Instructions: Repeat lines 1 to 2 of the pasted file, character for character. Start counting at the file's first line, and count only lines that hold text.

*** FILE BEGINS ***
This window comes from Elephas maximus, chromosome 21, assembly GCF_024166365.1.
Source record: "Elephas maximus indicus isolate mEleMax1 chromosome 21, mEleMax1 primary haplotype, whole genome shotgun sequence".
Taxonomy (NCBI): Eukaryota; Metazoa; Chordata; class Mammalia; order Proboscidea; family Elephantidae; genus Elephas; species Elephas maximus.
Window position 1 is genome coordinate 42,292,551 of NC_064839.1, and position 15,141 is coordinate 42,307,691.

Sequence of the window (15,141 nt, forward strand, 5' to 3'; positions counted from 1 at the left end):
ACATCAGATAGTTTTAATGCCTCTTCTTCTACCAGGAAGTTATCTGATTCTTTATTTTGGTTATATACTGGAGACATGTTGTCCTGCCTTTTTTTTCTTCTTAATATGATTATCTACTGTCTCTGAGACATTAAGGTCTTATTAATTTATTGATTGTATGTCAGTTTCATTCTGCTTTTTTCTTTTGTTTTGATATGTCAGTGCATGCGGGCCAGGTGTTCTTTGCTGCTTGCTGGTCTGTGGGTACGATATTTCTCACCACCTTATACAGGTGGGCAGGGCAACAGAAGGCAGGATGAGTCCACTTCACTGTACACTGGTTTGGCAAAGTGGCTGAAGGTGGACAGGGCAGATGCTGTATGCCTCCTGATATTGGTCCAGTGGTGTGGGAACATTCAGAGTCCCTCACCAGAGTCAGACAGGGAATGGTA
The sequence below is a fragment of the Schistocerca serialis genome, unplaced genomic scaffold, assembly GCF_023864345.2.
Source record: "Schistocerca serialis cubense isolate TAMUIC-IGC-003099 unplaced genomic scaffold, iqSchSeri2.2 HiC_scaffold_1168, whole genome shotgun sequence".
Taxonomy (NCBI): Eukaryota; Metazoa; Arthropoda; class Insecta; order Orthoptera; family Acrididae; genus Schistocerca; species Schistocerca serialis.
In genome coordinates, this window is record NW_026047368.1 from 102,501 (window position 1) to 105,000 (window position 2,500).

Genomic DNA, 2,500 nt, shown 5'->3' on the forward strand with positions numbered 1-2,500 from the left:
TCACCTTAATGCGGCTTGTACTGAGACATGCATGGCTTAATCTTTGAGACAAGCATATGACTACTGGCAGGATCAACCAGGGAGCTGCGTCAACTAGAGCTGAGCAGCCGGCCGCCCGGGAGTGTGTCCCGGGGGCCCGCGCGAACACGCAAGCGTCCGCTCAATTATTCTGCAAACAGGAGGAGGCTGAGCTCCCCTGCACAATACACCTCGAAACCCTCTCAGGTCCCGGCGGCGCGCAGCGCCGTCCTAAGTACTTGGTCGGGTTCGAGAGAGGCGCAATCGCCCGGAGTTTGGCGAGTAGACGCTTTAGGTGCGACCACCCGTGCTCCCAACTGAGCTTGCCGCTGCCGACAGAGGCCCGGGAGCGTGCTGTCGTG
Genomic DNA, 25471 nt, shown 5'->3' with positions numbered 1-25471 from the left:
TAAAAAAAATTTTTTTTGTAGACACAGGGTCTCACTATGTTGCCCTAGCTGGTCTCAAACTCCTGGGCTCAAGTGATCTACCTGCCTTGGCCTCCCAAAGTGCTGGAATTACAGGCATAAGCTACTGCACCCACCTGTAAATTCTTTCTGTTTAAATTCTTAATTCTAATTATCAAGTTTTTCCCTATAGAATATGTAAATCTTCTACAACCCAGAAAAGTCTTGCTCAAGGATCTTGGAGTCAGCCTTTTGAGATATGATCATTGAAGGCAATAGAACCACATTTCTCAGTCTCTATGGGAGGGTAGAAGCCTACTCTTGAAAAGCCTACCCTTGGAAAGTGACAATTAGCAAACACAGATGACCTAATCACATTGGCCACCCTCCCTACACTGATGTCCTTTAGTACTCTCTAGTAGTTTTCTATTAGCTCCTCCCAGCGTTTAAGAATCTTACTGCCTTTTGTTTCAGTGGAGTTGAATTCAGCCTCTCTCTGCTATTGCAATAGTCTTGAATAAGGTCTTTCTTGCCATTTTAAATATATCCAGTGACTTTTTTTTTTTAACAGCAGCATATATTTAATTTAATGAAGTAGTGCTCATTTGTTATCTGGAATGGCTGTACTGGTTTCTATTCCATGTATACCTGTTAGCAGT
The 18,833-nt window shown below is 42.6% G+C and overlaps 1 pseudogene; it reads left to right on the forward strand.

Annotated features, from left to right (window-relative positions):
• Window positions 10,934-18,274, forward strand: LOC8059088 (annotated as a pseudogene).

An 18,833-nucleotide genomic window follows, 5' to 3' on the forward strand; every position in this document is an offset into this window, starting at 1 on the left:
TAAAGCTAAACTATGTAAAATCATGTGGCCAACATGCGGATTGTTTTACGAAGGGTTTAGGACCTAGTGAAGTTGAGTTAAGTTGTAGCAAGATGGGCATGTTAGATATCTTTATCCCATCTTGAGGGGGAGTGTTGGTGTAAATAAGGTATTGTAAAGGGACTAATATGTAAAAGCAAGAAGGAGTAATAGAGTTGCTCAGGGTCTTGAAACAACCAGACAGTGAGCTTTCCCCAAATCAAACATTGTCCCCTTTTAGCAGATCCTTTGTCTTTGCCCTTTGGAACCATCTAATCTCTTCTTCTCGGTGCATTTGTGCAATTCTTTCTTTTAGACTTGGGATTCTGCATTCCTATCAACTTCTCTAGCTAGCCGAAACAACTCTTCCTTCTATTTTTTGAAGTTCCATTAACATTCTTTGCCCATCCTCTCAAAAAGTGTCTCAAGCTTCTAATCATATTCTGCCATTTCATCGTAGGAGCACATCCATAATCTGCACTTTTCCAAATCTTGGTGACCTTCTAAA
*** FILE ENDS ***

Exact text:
This window comes from Elephas maximus, chromosome 21, assembly GCF_024166365.1.
Source record: "Elephas maximus indicus isolate mEleMax1 chromosome 21, mEleMax1 primary haplotype, whole genome shotgun sequence".